The Boston Globe from Boston, Massachusetts on June 6, 1944 · 3
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The Boston Globe from Boston, Massachusetts · 3

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Boston, Massachusetts
Issue Date:
Tuesday, June 6, 1944
Page:
3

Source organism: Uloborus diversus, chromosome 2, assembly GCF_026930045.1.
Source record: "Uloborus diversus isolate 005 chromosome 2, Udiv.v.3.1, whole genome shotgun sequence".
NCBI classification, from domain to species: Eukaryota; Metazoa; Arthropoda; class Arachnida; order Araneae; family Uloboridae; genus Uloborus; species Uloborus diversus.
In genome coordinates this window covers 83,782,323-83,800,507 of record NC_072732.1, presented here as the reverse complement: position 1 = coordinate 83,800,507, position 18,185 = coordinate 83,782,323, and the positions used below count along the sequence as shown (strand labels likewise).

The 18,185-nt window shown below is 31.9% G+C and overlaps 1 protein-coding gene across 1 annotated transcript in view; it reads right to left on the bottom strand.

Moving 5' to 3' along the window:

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THE BOSTON DAILY GLOBE TUESDAY. JUNE 6, 1944 Shrevey feme fop flak men 36 pair Sard ring . . . tie clip . . . cuff linksall In 14 let gold from Shreve's exceptionally ample choice of jewelry for men. You'll also find a wide variety in collar clips, identification bracelets, dress 6ets and signet rings. For birthday, anniversary or other gifts for men, come to Shreve's. Prices include 20 Federal Tax. Shreve CRUMP & LOW COMPANY" ituM mm byJon ut Sftfiyvn S?. (floiKn ! -? 1 - ' - : - Eisenhower's Order of the Day . if r r. f i K v 1 Y CTfiflilfltflMl'i'ill GLOBE WAR EDITOR GOES ON AIR WITH INVASION RESUME Left to right, Malcolm McCormick, WBZ announcer, John Barry, Globe War Editor, and Edward Mar-tells, engineer, at Globe office early today with Mr. Barry giving the listening audience of Station WBZ the first of a special series of invasion broadcasts. J FOR SERVICE OR CIVILIAN USE $Q5 fe2 " 20 tax included Tucioa-way Kit Bag Here is the ideal, all-purpose-Utility Bag . . . collapsible and folds neatly into its smaller case. The 15x21-inch Bag is styl-ed in rugged O. D. duck . . . russet cowhide trimmed with zipper closing. ; Convenient ... roomy . . . lightweight. The compact case is 9x16 inches. Initialed free of charge cf ) II 9 , rUvTuwii C7iarm Kjompanij SIXTY FRANKLIN STREET Eisenhower Views D-Day Armada From Rooftop Supreme Commander Radiates Calm as I m as invasion Starts By E. V. ROBERTS Representing the Combined American Press. Distributed by the Associated Press. ALLIED ADVANCED COMMAND POST IN ENGLAND. June 6 Gen Dwieht D. Eisenhower stood on a rooftop on Invasion eve and watched a mighty airborne armada form in the sky and wine its way toward I France and the beginning of the finali phase of the war of libera Ition. j The Supreme Commander radiat-;eda calm confidence contagious to those about him. He spent the greater part of the day among the troops, sea-borne and air-borne, walking from group to group chatting and laughing with the men. At 2:30 p. m., Monday. Eisenhower met with a small group of British and American press and radio representatives here. He told us that the invasion of Europe would be launched Tuesday and the machinery was already in motion. We were informed the operation would be the largest of its type ever launched, and that the Allies had assembled their mightest land, fiea and air force for the purpose. way and luched into the sky in a seaming endless stream. Eisenhower was escorted to the roof of headquarters for a better view as they circled above coming into formation for the great task ahead. He turned his face toward France and watched them vanish in the darkening sky. "You Are About to Embark on a Great Crusade We Will Accept Nothing Less Than Full Victory" LONDON, June 6 (AP) Gen Dwight D. Eisenhower issued the following order of the day to his invasion troops today: Soldiers, sailors and airmen of the Allied Expeditionary Force: "You are about to embark on a great crusade. The eyes of the world are upon you and the hopes and prayers of all liberty loving peoples go with you. "In company with our brave Allies and brothers in arms on other fronts you will bring, about the destruction of the German war machine, elimination of Nazi tyranny over the oppressed peoples of Europe, and security for ourselves in a free world. "Your task will not be an easy one. Your enemy is well trained, well equipped and battle hardened. He will fight savagely. But in this year of 1 944 much has happened since the Nazi triumphs of 1 940 and 1 941 . "The United Nations have inflicted upon the Germans great defeat in open battle-man to man. Our air offensive has seriowsly reduced their strength in the air and their capacity to wage war on the groundour home fronts have given us overwhelming superiority in weapons and munitions of war, and have placed at our disposal great reserves of trained fighting men. The tide has turned and free men of the world are marching together to victory. . . "I have full confidence in your courage, devotion to duty and skill in battle. We will accept nothing less than full victory. Good luck and let us all beseech the blessing of almighty God upon this great and npble undertaking." . - 125,000,000 Maps Ready for Invasion WASHINGTON. June 6 (UP) A European .theatre headquarters report released by the War Department today said that 125,000,000 maps had been prepared so thajt the invasion forces could "knoyr exactly where they were going" after they landed. The making of these maps, which ws "one of the most elaborate projects of the war," depended largely on aerial photography and "thousands of tiny pieces of information smuggled out under the noses of the Germans." Elmer Davis Warns U. S. Be Wary of Axis Reports WASHINGTON, June 6 (AP) Director Elmer Davis of the Office of War Information, advised Americans today to be wary of Axis reports on the progress of invasion fighting. "Anything the Axis radio puts out, is in their own interest," Davis told a handful of correspondents gathered in his office in early morning hours. As soon as Gen Eisenhower's first communique was . received, 17 of OWI's 28 transmitters at New York began beaming it to Europe. Other transmitters, including those in London, started bombarding the airwaves in 22 languages". Pamphlets, Radio Bombard Continent . LONDON, June 6 AP) A continent-engulfing barrage of paper missiles and spoken words, by the millions and in every language, pounded Europe today with the news of the Allied western invasion.' From heavily freighted cargo planes pamphlets spilled by the ton with word to conquered peoples that the first blow had been struck towards their deliverance. From hundreds of radio stations in England, the United States, North Africa, southern Italy and Russia instructions and words of counsel poured forth in unceasing volume. AIR CONDITIONED FOR YOUR COMFORT I I 72 TUftS CF DEPENDABILITY am$on & tjubLard Final Clearance SALE s of better grade tailored suits some with blouses 3900 Formerly 59.95 and 69.95 Intermediate markdowns have been taken. Broken sizes, but some up to 42 and some half sizes. All fine Lamson & Hubbard tailoring. Toppers $27 100 Wool Not Outwardly Nervous Eisenhower talked to us for an hour and a half.' The conference took place in his command tent, a plain bare-walled structure about 20 feet square, with canvas roof and walls of stained pine boards. At the start he greeted each of us with a handshake and friendly lop-sided grin. He stressed the importance of the job his staff officers. British and American, had done In preparing and launching the blow and spoke earnestly of his desire to emphasize this. The weather, we learned, had been the biggest Allied headache in the selection of D-day. At one time Eisenhower interrupted his discourse to look out of the door and comment with enthusiasm upon a patch of sunshine. The General sat comfortably slouched behind his big battered desk. On the desk top was a green telephone, a desk lamp and inkwell and a packet of cigarettes. During the conference he occasionally leaned forward to tap with a finger for emphasis, He smoked constantly, sometimes lighting one cigarette from another. Beyond that he made no movement. He did not appear to notice the express train roar of constant Allied air patrols overhead. After the conference he stood outfide, hatless and with hands in pockets, and chatted with U3 informally. We remarked upon his calmness and I asked him. "Don't these things make you nervous." He chuckled and said he was the type that boiled up inside, but that when things got too bad he was usually able to sleep it off. BOYLSTON AT ARLINGTON ST. OPEN WED. 9:45 TILL 9:00 P. M. Time to Store Your Furs. Call Ken. 5350. Eisenhower told us then that he planned to visit the air-borne units during the evening and that before turning in, he would probably read a little philosophy or a Wild West story. We correspondents were permitted to tag along on the supreme commander's visit to the airborne units, buj; only with the understanding that we would remain definitely in the background. There is a warm personal relationship between Gen Eisenhower and his men and he made it clear to us that he wished it to remain personal. As we swept along a road overlooking a coastal town en route to the air-borne bases we could see a great flotilla of landing craft moored off the coast. When we reached our destination. Gen Eisenhower went on alone through the groups of men where they were drawn up at attention. He asked that they be placed at ease. He stopped frequently, picking men at random to talk with. Often he was completely surrounded by the men and they trooped after him. laugh-ins and joking like schoolboys. I estimate that during the evening hours he talked with several hundred men individually. He asked them where they were from he seemed determined to find a paratrooper from his home state of Kan sas and what they did in civilian life, and what their Army job was. Then he added personal touches. He afked A youngster where he got his hair'cut and an ex-Dakota farmer how much wheat he grew per acre. He asked about the weird war paint of the paratroopers and was told it was a mixture of cocoa and cottonseed oil. It tastes good one trooper told him. The suoreme commander's party reached the last base just at takeoff time. At seven-second intervals the big C-47s roared off the run- On this day when the fate of the world may well hang in the balance, we join our prayers to those of millions of our fellow Americans. Our thoughts are , not only with the men and women on the battlefields, but with the millions more at home who stand and await their return. WM. FILENE'S SONS COMPANY